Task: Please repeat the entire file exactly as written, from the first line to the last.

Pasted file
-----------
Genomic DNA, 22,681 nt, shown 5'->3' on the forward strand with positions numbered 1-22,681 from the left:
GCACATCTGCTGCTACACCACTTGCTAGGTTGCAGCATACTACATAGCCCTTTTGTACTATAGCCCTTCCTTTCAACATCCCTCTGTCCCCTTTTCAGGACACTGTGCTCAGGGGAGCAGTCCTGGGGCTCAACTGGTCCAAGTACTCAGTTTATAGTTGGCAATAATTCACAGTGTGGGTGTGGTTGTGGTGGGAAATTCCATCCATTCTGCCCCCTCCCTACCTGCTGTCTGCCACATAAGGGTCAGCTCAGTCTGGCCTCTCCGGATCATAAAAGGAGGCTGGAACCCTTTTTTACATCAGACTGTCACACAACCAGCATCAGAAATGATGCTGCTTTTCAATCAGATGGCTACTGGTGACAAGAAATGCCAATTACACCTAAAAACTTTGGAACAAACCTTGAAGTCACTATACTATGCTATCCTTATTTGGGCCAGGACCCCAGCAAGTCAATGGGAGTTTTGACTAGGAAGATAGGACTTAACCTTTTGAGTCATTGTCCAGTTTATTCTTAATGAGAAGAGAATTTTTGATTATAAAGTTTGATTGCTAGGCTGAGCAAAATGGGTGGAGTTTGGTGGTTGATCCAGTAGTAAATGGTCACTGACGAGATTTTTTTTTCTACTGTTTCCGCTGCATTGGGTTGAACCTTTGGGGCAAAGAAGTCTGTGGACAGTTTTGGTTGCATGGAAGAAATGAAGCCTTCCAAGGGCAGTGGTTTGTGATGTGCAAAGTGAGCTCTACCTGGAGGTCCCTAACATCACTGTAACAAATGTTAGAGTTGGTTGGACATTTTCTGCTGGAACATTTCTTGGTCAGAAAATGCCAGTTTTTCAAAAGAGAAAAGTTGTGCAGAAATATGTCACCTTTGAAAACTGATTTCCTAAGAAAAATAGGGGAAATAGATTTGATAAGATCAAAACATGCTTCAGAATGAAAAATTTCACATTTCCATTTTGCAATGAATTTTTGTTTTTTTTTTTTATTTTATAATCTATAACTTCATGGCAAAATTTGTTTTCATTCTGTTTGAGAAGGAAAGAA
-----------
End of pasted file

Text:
Genomic DNA, 22,681 nt, shown 5'->3' on the forward strand with positions numbered 1-22,681 from the left:
GCACATCTGCTGCTACACCACTTGCTAGGTTGCAGCATACTACATAGCCCTTTTGTACTATAGCCCTTCCTTTCAACATCCCTCTGTCCCCTTTTCAGGACACTGTGCTCAGGGGAGCAGTCCTGGGGCTCAACTGGTCCAAGTACTCAGTTTATAGTTGGCAATAATTCACAGTGTGGGTGTGGTTGTGGTGGGAAATTCCATCCATTCTGCCCCCTCCCTACCTGCTGTCTGCCACATAAGGGTCAGCTCAGTCTGGCCTCTCCGGATCATAAAAGGAGGCTGGAACCCTTTTTTACATCAGACTGTCACACAACCAGCATCAGAAATGATGCTGCTTTTCAATCAGATGGCTACTGGTGACAAGAAATGCCAATTACACCTAAAAACTTTGGAACAAACCTTGAAGTCACTATACTATGCTATCCTTATTTGGGCCAGGACCCCAGCAAGTCAATGGGAGTTTTGACTAGGAAGATAGGACTTAACCTTTTGAGTCATTGTCCAGTTTATTCTTAATGAGAAGAGAATTTTTGATTATAAAGTTTGATTGCTAGGCTGAGCAAAATGGGTGGAGTTTGGTGGTTGATCCAGTAGTAAATGGTCACTGACGAGATTTTTTTTTCTACTGTTTCCGCTGCATTGGGTTGAACCTTTGGGGCAAAGAAGTCTGTGGACAGTTTTGGTTGCATGGAAGAAATGAAGCCTTCCAAGGGCAGTGGTTTGTGATGTGCAAAGTGAGCTCTACCTGGAGGTCCCTAACATCACTGTAACAAATGTTAGAGTTGGTTGGACATTTTCTGCTGGAACATTTCTTGGTCAGAAAATGCCAGTTTTTCAAAAGAGAAAAGTTGTGCAGAAATATGTCACCTTTGAAAACTGATTTCCTAAGAAAAATAGGGGAAATAGATTTGATAAGATCAAAACATGCTTCAGAATGAAAAATTTCACATTTCCATTTTGCAATGAATTTTTGTTTTTTTTTTTTATTTTATAATCTATAACTTCATGGCAAAATTTGTTTTCATTCTGTTTGAGAAGGAAAGAA